The crew were in their seats running tests when Chaffee was heard to say "Hey...". There were scuffling sounds, and then White shouted "Fire! We've got a fire in the cockpit." After 10 seconds of sounds of movement Chaffee yelled, "We have a bad fire! We're burning up!" Ed White was seen on television monitors reaching for the hatch release handle while flames were spreading in the cabin. The transmission ended a few seconds later. The cabin had ruptured due to the heat and rapidly expanding gases.
Ground crew had a hard time getting control of the fire. Toxic smoke was leaking from the module, and it took five minutes to open the hatch (no exploding bolts!). It is likely that the three astronauts died quickly. Their bodies were badly burned, and their spacesuits, made of a nylon-based material, melted.
After this, the unresolved design issues were addressed: the hatch, the material for the space suits, using pure pressurized oxygen, and in general the gradual increase of flammable materials that had crept into the design. In July 1969, a little over two years after the accident and eight years after Grissom's pioneering Mercury flight, Apollo 11 reached the moon and Neil Armstrong stepped onto the moon's surface. According to NASA's head astronaut Deke Slayton, had Grissom been alive, he would very likely have taken that first step, as he was one of the original Mercury astronauts during the first orbits in the early 1960s.
In 1998 an extraordinary miniseries about the Apollo program called From the Earth to the Moon was released. You can see the segment dramatizing the actual fire in Apollo 1 here, on YouTube. I strongly recommend viewing the whole series, if you have a chance; it should be possible to rent it or you might be lucky enough to catch a re-broadcast.
January 26, 2008
Major General Charles "Chinese" Gordon was an extremely popular and influential figure in the British Empire. He served in the Crimea, China, South Africa, India, and the Sudan. Brave to a fault, he often rode ahead of his troops, swinging his sword and engaging the opposition in hand-to-hand combat. This made him popular, but one wonders at his judgment.
In 1884 he was sent to Sudan to evacuate occupying Egyptian troops in the face of a rising tide of angry Moslems, who did not fancy British overlordship. Instead of evacuating, Gordon fortified their position and demanded that the British government send reinforcements. "I shall hold out here as long as I can, and if I can suppress the rebellion I shall do so," he wrote. "If I cannot, I shall retire to the equator and leave you the indelible disgrace of abandoning the garrisons."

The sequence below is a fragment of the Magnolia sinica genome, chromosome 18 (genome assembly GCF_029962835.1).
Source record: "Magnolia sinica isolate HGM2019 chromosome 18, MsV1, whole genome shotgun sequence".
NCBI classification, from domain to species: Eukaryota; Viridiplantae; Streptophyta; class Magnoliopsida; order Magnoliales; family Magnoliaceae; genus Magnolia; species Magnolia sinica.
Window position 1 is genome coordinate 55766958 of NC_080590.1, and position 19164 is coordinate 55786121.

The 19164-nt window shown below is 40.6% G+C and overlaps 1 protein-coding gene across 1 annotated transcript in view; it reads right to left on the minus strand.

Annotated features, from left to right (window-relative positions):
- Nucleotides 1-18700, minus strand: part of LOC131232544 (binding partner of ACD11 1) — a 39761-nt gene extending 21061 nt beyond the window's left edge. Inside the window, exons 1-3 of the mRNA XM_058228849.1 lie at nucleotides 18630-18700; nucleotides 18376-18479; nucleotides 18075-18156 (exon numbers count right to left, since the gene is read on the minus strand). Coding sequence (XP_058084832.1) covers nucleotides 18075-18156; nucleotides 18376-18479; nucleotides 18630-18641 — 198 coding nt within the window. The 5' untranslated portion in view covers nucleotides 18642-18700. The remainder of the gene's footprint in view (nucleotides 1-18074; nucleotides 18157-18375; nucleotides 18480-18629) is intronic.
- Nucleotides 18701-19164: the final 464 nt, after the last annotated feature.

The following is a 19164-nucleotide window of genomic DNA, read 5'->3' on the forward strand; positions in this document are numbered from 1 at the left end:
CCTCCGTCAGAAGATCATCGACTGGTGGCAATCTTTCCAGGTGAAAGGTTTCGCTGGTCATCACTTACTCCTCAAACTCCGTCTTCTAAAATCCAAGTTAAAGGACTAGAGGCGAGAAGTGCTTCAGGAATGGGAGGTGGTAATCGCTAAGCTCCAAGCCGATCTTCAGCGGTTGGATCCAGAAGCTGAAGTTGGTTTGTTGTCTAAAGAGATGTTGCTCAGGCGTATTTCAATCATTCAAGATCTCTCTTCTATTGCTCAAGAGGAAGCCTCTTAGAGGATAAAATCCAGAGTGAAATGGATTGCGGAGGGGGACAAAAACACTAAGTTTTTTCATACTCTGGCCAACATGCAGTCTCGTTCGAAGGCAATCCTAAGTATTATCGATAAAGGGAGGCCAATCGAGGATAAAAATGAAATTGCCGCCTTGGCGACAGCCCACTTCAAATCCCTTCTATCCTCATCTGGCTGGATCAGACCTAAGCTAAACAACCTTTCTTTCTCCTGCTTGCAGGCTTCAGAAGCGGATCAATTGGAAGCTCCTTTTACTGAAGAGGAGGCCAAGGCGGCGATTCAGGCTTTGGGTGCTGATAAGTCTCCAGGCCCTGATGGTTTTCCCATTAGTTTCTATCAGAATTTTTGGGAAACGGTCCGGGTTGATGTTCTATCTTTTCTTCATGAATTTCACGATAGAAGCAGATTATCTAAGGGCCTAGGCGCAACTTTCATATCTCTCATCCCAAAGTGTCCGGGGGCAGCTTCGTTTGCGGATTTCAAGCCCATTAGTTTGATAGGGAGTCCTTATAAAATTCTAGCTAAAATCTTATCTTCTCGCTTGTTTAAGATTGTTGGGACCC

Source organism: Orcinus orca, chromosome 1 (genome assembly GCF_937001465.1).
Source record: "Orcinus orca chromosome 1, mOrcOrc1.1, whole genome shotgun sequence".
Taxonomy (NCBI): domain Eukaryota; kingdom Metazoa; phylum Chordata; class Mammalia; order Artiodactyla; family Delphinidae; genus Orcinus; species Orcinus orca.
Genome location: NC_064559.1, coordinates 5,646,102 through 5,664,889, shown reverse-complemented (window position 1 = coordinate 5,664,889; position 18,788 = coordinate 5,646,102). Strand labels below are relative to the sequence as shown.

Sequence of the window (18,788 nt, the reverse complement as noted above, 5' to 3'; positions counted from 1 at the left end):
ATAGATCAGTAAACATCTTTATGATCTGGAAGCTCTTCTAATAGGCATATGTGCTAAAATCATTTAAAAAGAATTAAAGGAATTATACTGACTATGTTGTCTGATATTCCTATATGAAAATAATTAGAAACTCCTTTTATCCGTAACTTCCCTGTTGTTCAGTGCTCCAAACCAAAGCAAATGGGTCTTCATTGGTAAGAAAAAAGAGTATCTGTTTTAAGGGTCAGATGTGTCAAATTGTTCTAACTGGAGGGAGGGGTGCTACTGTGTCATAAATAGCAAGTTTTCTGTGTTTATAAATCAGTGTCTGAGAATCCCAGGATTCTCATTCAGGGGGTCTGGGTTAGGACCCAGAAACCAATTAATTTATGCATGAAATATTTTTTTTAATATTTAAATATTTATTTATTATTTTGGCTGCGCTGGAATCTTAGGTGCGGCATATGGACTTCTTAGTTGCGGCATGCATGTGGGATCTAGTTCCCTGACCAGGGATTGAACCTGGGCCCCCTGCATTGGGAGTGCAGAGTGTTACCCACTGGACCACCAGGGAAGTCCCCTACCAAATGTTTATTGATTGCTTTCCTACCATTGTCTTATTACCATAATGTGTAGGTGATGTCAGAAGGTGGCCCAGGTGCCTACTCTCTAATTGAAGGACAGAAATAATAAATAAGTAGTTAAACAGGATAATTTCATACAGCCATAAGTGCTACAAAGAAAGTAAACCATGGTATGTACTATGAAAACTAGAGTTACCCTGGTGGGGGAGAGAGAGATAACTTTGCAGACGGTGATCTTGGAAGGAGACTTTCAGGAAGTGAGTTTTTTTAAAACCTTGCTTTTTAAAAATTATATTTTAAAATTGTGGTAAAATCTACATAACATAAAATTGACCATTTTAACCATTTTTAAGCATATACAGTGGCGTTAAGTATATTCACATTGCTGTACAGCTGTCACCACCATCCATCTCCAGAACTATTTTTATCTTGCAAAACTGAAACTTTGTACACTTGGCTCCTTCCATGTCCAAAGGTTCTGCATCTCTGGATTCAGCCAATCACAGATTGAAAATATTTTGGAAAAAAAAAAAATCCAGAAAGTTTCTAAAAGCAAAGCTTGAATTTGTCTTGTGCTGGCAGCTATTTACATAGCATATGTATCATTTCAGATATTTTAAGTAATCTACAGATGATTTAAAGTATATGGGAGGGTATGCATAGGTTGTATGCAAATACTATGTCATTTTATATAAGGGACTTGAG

Knowing the cause to be lost, the government was reluctant to agree, but public opinion eventually forced them to send relief. It came too late. By December 1884 both of Gordon's aides had died, leaving him the last British official in Khartoum. "I think the game is up. We may expect a catastrophe." The leader of the Moslem forces sent word to him that if he surrendered, he would be spared and sent back to England. Gordon characteristically refused. On January 26 the rebels swarmed into Khartoum, and Gordon's remaining forces lasted only 30 minutes.
Gordon himself stood outside his quarters in the palace, dressed in his white uniform, with his left hand on his sheathed sword and his right hand holding a revolver. He used neither as a Moslem fighter shoved a spear through Gordon's breast. Gordon fell forward on the palace floor as other rebels jabbed their spears into his body. He was decapitated and his head delivered to the Moslem leader.*
The British reinforcements arrived two days later, on what would have been Gordon's birthday. Seeing the city in ruins, they turned back without a fight.
Back in England, the public reacted to his death with rage. No matter that the cause was hopeless, and that the whole endeavour of colonialism was becoming more and more obviously untenable. Gordon was a hero: if anything had gone wrong, it was the government's fault. By the summer, the government had fallen, and Gordon had a statue in Trafalgar Square.
*Forbes, Malcolm, They Went That-A-Way, Simon and Shuster, New York, 1988
January 25, 2008
Marjan was a famous lion in Kabul, Afghanistan, who lived through the Soviet invasion, numerous coups d'état, the rule of the Taliban, and the War on Terror.
In about 1978, he was given to the Kabul zoo as a gift from the Cologne Zoo. He was two at the time. Soon afterward he was joined by a lioness, Chucha. Just a year later, in 1979, the Soviet Army invaded Afghanistan: fortunately for Marjan and Chucha, Kabul was not badly damaged. However when the Soviets left, civil war broke out between rival factions. Kabul, being a major point of control, was hit hard. Gunfire and rocket fire became a routine occurence at the zoo.